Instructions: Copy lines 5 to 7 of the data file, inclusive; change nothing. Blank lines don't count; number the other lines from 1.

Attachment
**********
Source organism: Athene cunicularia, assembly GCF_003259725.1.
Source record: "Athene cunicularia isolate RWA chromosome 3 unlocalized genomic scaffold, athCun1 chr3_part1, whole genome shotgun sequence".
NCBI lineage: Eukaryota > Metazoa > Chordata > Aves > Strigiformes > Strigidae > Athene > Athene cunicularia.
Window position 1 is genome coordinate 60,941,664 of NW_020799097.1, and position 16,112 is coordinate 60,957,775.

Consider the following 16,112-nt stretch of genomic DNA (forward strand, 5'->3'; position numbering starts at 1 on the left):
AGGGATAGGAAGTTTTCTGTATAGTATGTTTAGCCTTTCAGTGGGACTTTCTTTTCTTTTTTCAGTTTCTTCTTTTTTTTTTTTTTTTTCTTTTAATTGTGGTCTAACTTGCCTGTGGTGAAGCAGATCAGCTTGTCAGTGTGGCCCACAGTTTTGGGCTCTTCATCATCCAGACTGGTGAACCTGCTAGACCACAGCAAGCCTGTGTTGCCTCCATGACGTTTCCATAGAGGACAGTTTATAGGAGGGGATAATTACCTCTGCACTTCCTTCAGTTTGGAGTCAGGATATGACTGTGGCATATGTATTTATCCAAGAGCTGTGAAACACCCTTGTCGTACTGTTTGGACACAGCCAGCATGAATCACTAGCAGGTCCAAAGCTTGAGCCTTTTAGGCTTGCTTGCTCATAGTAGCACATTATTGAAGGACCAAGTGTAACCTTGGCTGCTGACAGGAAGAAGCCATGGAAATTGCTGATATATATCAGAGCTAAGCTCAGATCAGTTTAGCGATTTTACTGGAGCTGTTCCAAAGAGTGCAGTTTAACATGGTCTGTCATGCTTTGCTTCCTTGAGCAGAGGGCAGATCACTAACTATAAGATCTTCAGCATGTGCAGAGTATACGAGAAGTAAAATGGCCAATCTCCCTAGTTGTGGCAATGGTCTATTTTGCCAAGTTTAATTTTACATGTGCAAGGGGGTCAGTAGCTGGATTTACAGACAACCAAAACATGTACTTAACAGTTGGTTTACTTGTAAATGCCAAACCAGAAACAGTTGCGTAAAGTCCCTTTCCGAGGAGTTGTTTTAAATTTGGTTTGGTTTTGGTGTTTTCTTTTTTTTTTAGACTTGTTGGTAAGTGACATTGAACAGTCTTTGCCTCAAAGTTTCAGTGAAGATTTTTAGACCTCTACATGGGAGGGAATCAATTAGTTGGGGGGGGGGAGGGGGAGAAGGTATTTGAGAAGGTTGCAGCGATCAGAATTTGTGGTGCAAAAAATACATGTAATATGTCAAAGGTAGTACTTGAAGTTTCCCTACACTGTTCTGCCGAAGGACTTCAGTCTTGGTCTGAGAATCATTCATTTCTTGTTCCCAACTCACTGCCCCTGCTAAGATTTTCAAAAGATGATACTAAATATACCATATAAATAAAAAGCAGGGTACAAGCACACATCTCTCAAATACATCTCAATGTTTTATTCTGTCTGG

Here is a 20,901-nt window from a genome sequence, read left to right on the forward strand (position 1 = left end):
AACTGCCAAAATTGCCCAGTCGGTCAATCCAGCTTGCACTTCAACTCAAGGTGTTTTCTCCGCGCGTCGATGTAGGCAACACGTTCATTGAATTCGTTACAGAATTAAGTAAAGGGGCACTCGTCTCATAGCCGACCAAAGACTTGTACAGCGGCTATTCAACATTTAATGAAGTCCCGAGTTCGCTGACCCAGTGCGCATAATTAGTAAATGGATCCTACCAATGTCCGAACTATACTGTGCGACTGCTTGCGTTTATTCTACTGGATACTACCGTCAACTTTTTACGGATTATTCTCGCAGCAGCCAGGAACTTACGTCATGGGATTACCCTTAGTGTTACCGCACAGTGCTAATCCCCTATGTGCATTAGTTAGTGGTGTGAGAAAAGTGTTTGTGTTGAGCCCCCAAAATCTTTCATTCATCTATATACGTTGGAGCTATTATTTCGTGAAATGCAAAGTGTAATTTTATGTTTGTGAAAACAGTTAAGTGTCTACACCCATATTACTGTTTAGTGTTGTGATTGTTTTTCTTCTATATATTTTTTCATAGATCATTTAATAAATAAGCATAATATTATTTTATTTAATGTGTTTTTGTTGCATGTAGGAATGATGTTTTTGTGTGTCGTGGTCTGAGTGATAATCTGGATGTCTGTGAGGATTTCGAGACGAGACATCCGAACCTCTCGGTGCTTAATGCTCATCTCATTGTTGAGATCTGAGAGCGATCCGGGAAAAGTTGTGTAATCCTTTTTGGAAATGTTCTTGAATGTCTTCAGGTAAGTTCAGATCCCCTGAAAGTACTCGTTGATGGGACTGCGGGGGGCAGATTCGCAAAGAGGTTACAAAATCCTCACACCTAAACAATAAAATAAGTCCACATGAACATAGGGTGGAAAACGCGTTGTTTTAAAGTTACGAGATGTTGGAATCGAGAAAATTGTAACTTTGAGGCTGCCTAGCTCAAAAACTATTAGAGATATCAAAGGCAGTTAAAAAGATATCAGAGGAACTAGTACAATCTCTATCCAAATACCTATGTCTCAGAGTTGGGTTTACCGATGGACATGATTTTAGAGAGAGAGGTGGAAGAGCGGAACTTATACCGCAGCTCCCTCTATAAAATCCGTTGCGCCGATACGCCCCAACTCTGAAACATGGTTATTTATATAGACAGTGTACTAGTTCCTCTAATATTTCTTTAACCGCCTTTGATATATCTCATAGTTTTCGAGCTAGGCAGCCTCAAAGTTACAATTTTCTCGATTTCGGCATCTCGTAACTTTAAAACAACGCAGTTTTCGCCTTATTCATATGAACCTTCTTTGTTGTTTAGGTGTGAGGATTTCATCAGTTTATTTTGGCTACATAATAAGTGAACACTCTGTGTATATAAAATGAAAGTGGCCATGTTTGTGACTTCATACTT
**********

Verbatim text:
Consider the following 16,112-nt stretch of genomic DNA (forward strand, 5'->3'; position numbering starts at 1 on the left):
AGGGATAGGAAGTTTTCTGTATAGTATGTTTAGCCTTTCAGTGGGACTTTCTTTTCTTTTTTCAGTTTCTTCTTTTTTTTTTTTTTTTTCTTTTAATTGTGGTCTAACTTGCCTGTGGTGAAGCAGATCAGCTTGTCAGTGTGGCCCACAGTTTTGGGCTCTTCATCATCCAGACTGGTGAACCTGCTAGACCACAGCAAGCCTGTGTTGCCTCCATGACGTTTCCATAGAGGACAGTTTATAGGAGGGGATAATTACCTCTGCACTTCCTTCAGTTTGGAGTCAGGATATGACTGTGGCATATGTATTTATCCAAGAGCTGTGAAACACCCTTGTCGTACTGTTTGGACACAGCCAGCATGAATCACTAGCAGGTCCAAAGCTTGAGCCTTTTAGGCTTGCTTGCTCATAGTAGCACATTATTGAAGGACCAAGTGTAACCTTGGCTGCTGACAGGAAGAAGCCATGGAAATTGCTGATATATATCAGAGCTAAGCTCAGATCAGTTTAGCGATTTTACTGGAGCTGTTCCAAAGAGTGCAGTTTAACATGGTCTGTCATGCTTTGCTTCCTTGAGCAGAGGGCAGATCACTAACTATAAGATCTTCAGCATGTGCAGAGTATACGAGAAGTAAAATGGCCAATCTCCCTAGTTGTGGCAATGGTCTATTTTGCCAAGTTTAATTTTACATGTGCAAGGGGGTCAGTAGCTGGATTTACAGACAACCAAAACATGTACTTAACAGTTGGTTTACTTGTAAATGCCAAACCAGAAACAGTTGCGTAAAGTCCCTTTCCGAGGAGTTGTTTTAAATTTGGTTTGGTTTTGGTGTTTTCTTTTTTTTTTAGACTTGTTGGTAAGTGACATTGAACAGTCTTTGCCTCAAAGTTTCAGTGAAGATTTTTAGACCTCTACATGGGAGGGAATCAATTAGTTGGGGGGGGGGAGGGGGAGAAGGTATTTGAGAAGGTTGCAGCGATCAGAATTTGTGGTGCAAAAAATACATGTAATATGTCAAAGGTAGTACTTGAAGTTTCCCTACACTGTTCTGCCGAAGGACTTCAGTCTTGGTCTGAGAATCATTCATTTCTTGTTCCCAACTCACTGCCCCTGCTAAGATTTTCAAAAGATGATACTAAATATACCATATAAATAAAAAGCAGGGTACAAGCACACATCTCTCAAATACATCTCAATGTTTTATTCTGTCTGG

Here is a 20,901-nt window from a genome sequence, read left to right on the forward strand (position 1 = left end):